What Rescue’s About

What Rescue’s About

The Rescue Company

Eighteen-month-old baby girl rescued after being trapped for 58 hours in an abandoned well.” “Earthquake victims rescued after three days in cellar of collapsed office building.” “Firefighters rescue family of four from raging, early-morning house fire.” These are the stories we hear of regularly in the media.

Webster’s dictionary defines rescue as “to free from confinement, danger, or evil.”

Future installments of this column will describe the tasks, the equipment, the personnel, the training, and the incidents in detail. But first I want to make clear in what sense I’ll be using the word rescue, because in fire service jargon, it has a multitude of meanings.

Firefighters often use the word to describe the heroic acts involved in saving a life. Although rescue company members often perform in a way that fits this definition, many firefighters in other types of companies do, too. For the most part, I won’t be covering basic firefighting skills here.

In some departments, rescue is used to identify units that provide emergency medical and ambulance services. That’s a definition I won’t be using.

Other departments in various parts of the country designate a rescue company—or “heavy rescue,” “squad,” or “utility” company—to combine firefighting with special operations involving such activities as extrication, building collapse, hazardous-materials response, and scuba diving.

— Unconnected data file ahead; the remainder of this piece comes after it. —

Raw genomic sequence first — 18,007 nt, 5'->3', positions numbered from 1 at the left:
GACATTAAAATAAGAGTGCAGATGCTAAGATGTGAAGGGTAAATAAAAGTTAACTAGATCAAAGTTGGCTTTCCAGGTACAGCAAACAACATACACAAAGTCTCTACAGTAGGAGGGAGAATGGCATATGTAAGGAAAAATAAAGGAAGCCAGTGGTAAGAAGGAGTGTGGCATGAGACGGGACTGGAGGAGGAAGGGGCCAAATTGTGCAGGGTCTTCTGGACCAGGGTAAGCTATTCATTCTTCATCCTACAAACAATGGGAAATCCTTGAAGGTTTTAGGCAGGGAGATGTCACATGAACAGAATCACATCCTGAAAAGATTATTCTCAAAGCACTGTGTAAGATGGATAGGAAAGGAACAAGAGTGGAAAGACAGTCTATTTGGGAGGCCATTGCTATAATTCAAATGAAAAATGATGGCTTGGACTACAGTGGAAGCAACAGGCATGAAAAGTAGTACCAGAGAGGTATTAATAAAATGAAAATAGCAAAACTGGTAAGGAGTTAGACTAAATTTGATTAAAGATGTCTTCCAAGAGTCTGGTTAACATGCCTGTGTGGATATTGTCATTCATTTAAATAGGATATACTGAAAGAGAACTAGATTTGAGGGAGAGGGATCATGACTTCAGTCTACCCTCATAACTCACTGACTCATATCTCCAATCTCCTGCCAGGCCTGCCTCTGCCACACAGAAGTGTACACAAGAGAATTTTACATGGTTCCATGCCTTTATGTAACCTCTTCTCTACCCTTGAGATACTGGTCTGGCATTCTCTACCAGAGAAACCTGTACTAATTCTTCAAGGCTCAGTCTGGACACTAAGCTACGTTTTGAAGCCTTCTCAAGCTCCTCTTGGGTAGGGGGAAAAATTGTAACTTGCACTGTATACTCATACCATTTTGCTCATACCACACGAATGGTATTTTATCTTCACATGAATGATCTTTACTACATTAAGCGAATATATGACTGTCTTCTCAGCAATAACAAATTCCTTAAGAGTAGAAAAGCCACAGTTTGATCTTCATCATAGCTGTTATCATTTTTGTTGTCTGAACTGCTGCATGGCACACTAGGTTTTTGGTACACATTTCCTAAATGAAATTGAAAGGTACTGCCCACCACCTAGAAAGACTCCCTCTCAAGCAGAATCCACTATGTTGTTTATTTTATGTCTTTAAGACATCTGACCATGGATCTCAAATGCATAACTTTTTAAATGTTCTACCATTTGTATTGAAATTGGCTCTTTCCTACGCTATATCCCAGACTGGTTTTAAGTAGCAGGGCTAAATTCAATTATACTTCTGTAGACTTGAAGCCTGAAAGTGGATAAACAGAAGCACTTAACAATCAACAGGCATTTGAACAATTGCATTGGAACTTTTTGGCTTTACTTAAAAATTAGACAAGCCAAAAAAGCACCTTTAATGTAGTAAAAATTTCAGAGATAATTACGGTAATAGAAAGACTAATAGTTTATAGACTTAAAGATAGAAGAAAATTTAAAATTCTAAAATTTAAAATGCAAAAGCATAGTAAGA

All these and more are tasks carried out by a rescue company as this column will be defining it.

For our purposes here, a rescue company is a specialized firefighting unit equipped with a large variety of special tools and equipment, whose personnel are specially trained to handle any fire or emergency.

A rescue company should be provided with the most efficient and effective equipment available and the training that goes along with its use. (The training may come from the manufacturer, the department, or an outside contractor.)

The amount and type of equipment carried will depend on the nature of the incidents most frequently encountered. But several major categories are likely to be covered:

  • Extrication equipment, ranging from hydraulic-, air-, or electric-operated spreading and pulling jaws, cutters, and rams of various sizes; oxygen -acetylene cutting equipment; and jackhammers.
  • Rigging and shoring equipment.
  • Generators capable of supplying lights and power.
  • Meters for testing explosive or toxic atmospheres, oxygen levels, carbon monoxide levels, and radiation.
  • Scuba equipment.
  • Saws for cutting wood, metal, and concrete.
  • Hazardous-materials equipment.

The need to transport this huge array of tools accounts for the easily distinguishable design of a rescue company’s apparatus. Its box-like shape is covered and filled with compartments to store the tools in an orderly way.

Personnel

The firefighters who work in a rescue company must be multitalented, highly experienced, and tremendously motivated. Their attitude is “Never give up.

Often a prerequisite for joining a rescue company is prior experience in construction or mechanical work. Prior training as a paramedic, emergency medical technician, or military medic is also of great assistance.

Many rescue firefighters are military veterans with combat experience, and they tend to compare fighting the “red devil” with fighting the enemy. Just as their eventual assignment to a rescue company requires out-of-the-ordinary skills, their military backgrounds often include assignment to specialized units such as reconnaissance, airborne, special forces, and underwater demolition teams.

Ideally, a rescue company will consist of six to seven firefighters, exclusive of the officer. Realistically, most ride with four to six members —three teams of two members each.

Any fire or emergency